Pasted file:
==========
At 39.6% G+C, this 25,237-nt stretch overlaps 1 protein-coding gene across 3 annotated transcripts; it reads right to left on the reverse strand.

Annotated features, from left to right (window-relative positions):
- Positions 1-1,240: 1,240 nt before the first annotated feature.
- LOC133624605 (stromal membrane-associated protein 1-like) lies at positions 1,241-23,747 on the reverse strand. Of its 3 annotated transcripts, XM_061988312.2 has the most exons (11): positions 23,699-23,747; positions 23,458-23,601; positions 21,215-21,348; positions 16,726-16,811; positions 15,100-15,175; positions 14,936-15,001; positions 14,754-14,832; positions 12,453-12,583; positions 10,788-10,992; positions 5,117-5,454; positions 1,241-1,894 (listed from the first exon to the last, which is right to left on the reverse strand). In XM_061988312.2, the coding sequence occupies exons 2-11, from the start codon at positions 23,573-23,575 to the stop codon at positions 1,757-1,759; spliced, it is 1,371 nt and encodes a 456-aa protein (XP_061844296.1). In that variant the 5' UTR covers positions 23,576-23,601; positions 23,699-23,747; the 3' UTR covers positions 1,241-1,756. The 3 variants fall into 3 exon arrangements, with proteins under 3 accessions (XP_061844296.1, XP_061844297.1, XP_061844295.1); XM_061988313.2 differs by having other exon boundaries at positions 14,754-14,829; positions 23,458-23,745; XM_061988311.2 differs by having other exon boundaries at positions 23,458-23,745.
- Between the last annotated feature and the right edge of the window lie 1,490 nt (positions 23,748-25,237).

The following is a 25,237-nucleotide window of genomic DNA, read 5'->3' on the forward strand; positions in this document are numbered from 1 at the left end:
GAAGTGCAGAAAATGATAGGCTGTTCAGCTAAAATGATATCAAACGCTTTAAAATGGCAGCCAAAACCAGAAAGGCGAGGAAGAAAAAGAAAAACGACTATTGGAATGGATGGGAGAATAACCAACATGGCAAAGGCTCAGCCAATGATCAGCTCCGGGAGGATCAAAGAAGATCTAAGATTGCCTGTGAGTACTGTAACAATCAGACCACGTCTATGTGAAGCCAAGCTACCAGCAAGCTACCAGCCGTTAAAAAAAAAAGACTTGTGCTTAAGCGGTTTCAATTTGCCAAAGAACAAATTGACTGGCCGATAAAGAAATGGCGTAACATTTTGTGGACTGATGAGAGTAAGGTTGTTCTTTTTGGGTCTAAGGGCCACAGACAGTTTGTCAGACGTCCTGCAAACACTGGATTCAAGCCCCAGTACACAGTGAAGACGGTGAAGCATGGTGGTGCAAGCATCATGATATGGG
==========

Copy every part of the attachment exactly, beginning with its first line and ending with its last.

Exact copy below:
At 39.6% G+C, this 25,237-nt stretch overlaps 1 protein-coding gene across 3 annotated transcripts; it reads right to left on the reverse strand.

Annotated features, from left to right (window-relative positions):
- Positions 1-1,240: 1,240 nt before the first annotated feature.
- LOC133624605 (stromal membrane-associated protein 1-like) lies at positions 1,241-23,747 on the reverse strand. Of its 3 annotated transcripts, XM_061988312.2 has the most exons (11): positions 23,699-23,747; positions 23,458-23,601; positions 21,215-21,348; positions 16,726-16,811; positions 15,100-15,175; positions 14,936-15,001; positions 14,754-14,832; positions 12,453-12,583; positions 10,788-10,992; positions 5,117-5,454; positions 1,241-1,894 (listed from the first exon to the last, which is right to left on the reverse strand). In XM_061988312.2, the coding sequence occupies exons 2-11, from the start codon at positions 23,573-23,575 to the stop codon at positions 1,757-1,759; spliced, it is 1,371 nt and encodes a 456-aa protein (XP_061844296.1). In that variant the 5' UTR covers positions 23,576-23,601; positions 23,699-23,747; the 3' UTR covers positions 1,241-1,756. The 3 variants fall into 3 exon arrangements, with proteins under 3 accessions (XP_061844296.1, XP_061844297.1, XP_061844295.1); XM_061988313.2 differs by having other exon boundaries at positions 14,754-14,829; positions 23,458-23,745; XM_061988311.2 differs by having other exon boundaries at positions 23,458-23,745.
- Between the last annotated feature and the right edge of the window lie 1,490 nt (positions 23,748-25,237).

The following is a 25,237-nucleotide window of genomic DNA, read 5'->3' on the forward strand; positions in this document are numbered from 1 at the left end:
GAAGTGCAGAAAATGATAGGCTGTTCAGCTAAAATGATATCAAACGCTTTAAAATGGCAGCCAAAACCAGAAAGGCGAGGAAGAAAAAGAAAAACGACTATTGGAATGGATGGGAGAATAACCAACATGGCAAAGGCTCAGCCAATGATCAGCTCCGGGAGGATCAAAGAAGATCTAAGATTGCCTGTGAGTACTGTAACAATCAGACCACGTCTATGTGAAGCCAAGCTACCAGCAAGCTACCAGCCGTTAAAAAAAAAAGACTTGTGCTTAAGCGGTTTCAATTTGCCAAAGAACAAATTGACTGGCCGATAAAGAAATGGCGTAACATTTTGTGGACTGATGAGAGTAAGGTTGTTCTTTTTGGGTCTAAGGGCCACAGACAGTTTGTCAGACGTCCTGCAAACACTGGATTCAAGCCCCAGTACACAGTGAAGACGGTGAAGCATGGTGGTGCAAGCATCATGATATGGG